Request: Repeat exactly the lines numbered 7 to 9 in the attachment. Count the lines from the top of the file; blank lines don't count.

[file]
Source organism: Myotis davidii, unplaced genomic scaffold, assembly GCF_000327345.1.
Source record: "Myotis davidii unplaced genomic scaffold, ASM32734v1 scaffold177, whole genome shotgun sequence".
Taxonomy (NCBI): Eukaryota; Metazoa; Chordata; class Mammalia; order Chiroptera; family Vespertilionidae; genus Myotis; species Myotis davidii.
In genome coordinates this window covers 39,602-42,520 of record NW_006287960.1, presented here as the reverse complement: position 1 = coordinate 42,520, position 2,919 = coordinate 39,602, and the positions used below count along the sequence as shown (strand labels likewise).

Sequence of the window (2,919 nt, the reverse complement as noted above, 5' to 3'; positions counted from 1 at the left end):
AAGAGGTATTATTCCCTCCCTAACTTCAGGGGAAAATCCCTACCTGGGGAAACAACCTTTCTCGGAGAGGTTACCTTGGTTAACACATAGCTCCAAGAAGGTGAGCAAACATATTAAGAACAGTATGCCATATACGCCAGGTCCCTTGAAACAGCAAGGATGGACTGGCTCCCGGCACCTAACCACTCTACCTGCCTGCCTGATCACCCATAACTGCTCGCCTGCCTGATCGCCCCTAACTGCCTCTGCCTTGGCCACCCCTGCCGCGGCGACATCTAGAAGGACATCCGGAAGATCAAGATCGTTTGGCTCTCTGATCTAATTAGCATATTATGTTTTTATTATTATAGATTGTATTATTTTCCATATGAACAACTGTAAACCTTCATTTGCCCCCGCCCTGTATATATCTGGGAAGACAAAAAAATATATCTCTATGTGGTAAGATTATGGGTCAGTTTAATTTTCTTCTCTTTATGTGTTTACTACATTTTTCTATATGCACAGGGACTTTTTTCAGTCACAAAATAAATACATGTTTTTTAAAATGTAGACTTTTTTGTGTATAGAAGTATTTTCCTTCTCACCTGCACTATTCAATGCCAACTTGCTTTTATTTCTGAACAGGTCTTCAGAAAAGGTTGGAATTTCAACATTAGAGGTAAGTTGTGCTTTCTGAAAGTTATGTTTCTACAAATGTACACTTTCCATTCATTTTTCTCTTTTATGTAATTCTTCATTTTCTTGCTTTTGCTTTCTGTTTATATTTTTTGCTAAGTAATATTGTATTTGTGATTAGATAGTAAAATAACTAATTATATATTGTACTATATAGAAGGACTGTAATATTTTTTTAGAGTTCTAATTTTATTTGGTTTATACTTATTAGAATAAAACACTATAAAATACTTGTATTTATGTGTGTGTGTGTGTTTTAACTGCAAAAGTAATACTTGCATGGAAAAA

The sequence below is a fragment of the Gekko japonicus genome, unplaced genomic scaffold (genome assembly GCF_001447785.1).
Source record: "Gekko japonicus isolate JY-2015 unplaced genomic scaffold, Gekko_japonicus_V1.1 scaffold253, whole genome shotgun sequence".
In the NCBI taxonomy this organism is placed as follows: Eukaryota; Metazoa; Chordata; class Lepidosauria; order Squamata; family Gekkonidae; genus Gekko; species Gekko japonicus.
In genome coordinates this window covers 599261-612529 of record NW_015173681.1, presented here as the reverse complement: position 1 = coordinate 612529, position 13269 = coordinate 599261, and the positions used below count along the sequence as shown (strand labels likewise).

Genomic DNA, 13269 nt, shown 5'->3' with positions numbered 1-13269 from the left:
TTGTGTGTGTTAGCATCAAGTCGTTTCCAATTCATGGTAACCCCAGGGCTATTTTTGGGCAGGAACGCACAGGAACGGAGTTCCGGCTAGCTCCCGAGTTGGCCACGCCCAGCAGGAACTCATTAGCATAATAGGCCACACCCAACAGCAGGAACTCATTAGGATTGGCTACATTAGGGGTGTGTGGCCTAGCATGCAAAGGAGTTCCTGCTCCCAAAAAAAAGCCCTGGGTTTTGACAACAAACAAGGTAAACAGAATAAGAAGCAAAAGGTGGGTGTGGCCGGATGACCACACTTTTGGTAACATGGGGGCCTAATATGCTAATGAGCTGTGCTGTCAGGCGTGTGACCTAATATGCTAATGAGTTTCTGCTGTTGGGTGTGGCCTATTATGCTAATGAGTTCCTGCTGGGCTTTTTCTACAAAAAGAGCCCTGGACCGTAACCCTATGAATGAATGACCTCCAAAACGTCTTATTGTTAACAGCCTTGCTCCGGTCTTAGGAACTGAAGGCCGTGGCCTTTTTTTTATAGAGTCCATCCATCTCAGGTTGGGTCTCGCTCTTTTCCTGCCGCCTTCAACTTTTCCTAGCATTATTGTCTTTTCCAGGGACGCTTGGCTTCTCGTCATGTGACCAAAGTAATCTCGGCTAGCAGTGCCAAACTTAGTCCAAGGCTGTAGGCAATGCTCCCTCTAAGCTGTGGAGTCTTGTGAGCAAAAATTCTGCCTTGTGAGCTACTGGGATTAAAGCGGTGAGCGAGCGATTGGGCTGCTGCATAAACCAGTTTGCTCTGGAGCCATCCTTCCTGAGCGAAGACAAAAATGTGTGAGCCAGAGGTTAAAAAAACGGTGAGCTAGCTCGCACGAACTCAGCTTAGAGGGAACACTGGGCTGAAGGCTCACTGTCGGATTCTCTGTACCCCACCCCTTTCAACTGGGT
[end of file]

The sequence below is a fragment of the Gekko japonicus genome, unplaced genomic scaffold (genome assembly GCF_001447785.1).
Source record: "Gekko japonicus isolate JY-2015 unplaced genomic scaffold, Gekko_japonicus_V1.1 scaffold253, whole genome shotgun sequence".
In the NCBI taxonomy this organism is placed as follows: Eukaryota; Metazoa; Chordata; class Lepidosauria; order Squamata; family Gekkonidae; genus Gekko; species Gekko japonicus.